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Tuesday, 16 September 2003
Page: 20145


Mr RANDALL (3:20 PM) —My question is addressed to the Minister for Small Business and Tourism. Would the minister advise the House how the Australian government is seeking to protect small businesses when they become the innocent victims of unlawful secondary boycotts? Is the minister aware of any obstacles to the protection of small businesses?


Mr Martin Ferguson —Are you colourblind, Joe?


Mr HOCKEY (Minister for Small Business and Tourism) —What have you got against my green tie? Why does the Labor Party hate the Irish? I thank the member for Canning for his question.


The SPEAKER —Order! The member for Batman is not charged with determining the sartorial elegance of all members of the chamber—fortunately. The minister has the call.


Mr HOCKEY —Standing here, I wish I was colourblind! I note that the member for Canning has asked me more questions about small business in one month than the Labor Party has asked me in two years. What a surprise, given the fact that every time small business comes up in this parliament the Labor Party opposes any initiative to help small business. That could not be more plainly the truth than when it comes to unlawful secondary boycotts. On four separate occasions the Labor Party has been presented with the opportunity to help small businesses have the full protection of the ACCC when they are the innocent victims of an unlawful secondary boycott. On every occasion the Labor Party has voted with its trade union mates instead of with small business.

That is on top of the fact that we are trying to help small businesses get away from the unfair dismissal laws, as they stand ready to create up to 50,000 jobs immediately. The Labor Party on 18 separate occasions has voted against helping small business. People will say: `Why is this the case? Why is the Labor Party so determined to help trade unions instead of small business?' We need go no further than our old friend the member for Brand—we remember him on this side of the House—who said that Labor has never pretended to be a party for small business.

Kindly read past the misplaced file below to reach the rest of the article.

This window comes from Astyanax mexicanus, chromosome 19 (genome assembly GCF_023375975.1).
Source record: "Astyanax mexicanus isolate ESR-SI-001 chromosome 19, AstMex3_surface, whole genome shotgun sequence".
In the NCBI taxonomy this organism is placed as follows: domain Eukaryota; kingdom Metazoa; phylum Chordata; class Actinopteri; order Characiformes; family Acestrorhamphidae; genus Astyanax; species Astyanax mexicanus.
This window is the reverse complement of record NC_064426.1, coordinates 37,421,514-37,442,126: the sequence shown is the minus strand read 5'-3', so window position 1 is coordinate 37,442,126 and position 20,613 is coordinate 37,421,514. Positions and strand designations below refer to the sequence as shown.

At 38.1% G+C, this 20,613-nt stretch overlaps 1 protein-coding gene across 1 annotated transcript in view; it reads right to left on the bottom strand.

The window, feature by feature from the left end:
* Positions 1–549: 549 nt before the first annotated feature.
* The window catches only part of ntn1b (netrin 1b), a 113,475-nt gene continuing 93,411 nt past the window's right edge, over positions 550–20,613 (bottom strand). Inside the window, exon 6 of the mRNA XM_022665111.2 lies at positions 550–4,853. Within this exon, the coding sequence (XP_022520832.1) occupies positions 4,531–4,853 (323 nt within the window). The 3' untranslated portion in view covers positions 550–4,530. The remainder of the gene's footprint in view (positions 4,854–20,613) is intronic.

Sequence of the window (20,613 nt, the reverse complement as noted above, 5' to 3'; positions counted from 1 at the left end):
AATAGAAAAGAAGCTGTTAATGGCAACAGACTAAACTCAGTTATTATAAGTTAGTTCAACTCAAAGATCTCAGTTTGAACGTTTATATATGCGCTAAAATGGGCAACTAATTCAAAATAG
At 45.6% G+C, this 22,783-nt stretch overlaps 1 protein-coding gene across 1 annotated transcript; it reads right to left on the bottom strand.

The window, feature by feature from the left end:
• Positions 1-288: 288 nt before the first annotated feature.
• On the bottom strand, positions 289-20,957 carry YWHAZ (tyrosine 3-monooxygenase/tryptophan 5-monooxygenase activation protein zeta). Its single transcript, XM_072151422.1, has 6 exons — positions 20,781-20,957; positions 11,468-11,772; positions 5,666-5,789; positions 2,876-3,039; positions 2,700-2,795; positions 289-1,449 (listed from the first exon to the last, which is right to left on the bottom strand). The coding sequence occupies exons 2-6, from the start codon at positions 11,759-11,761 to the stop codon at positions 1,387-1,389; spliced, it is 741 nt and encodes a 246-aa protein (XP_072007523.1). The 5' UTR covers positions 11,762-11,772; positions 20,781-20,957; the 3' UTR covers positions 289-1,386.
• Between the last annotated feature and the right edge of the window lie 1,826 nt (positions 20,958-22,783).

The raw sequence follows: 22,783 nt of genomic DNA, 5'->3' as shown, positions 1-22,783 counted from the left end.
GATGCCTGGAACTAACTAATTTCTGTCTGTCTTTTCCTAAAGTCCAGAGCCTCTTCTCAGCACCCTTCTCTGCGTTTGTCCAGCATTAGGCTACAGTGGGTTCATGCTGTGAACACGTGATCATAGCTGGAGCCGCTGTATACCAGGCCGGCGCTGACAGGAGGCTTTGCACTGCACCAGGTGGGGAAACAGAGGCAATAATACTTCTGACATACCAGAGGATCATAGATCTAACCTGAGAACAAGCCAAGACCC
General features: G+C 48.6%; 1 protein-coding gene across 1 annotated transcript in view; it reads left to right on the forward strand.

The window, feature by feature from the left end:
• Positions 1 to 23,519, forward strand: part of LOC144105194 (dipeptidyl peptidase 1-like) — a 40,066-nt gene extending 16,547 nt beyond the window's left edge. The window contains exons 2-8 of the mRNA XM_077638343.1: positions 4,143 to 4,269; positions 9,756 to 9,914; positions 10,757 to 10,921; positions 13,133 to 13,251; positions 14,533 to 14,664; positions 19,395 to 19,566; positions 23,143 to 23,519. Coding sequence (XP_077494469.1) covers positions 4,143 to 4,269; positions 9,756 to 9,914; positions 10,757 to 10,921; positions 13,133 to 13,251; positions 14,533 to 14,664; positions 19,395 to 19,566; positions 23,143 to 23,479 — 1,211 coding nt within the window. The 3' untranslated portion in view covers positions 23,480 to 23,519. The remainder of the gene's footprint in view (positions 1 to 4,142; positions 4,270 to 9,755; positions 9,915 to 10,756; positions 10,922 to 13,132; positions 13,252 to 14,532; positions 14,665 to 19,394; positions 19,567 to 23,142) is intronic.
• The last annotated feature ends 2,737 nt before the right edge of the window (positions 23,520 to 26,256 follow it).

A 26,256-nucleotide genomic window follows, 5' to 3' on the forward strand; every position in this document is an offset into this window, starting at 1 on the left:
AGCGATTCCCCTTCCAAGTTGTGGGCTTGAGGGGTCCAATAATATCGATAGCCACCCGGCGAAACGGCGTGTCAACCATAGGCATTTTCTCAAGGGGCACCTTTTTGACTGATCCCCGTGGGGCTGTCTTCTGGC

Government member—Shame!


Mr HOCKEY —Damn right; it is a shame. But we know who pulls the strings when it comes to small business and the Labor Party, and that is their mates in the trade union movement. There were no more profound words than those from Nick Lewocki, the NSW state secretary of the public transport union. He said it all when he said:

How many small business people stood on polling booths or letter-boxed for the ALP ... How many small businesses pay a percentage of their profits to the ALP? Not many. It's our party and if they don't want to be part of it, they should leave.

Over the course of the last two years, there have been some lonely voices in the Labor Party that have tried to stand up for small business and have been smothered. The member for Barton said that we needed more small business people involved in the Labor Party, the member for Werriwa at one stage said we needed more small businesses involved in the Labor Party, and, of course, the member for Hunter was once an advocate for small businesses, particularly those in his electorate. But as soon as someone in the Labor Party decides to try to give small business a fair go they get a response from the trade union movement. Only recently the member for Hunter, who was challenged in his preselection, had to contend with the fact that the trade union movement was saying that the member for Hunter in some way was a defender of small business. After he won his preselection—with my personal endorsement—the CFMEU northern district vice-president Mick Watson said, `I don't think Mr Fitzgibbon should be too smug.' We believe that only the coalition parties are truly prepared to stand up for small business. Every time the Labor Party is given a chance it votes down small business in favour of its trade union mates.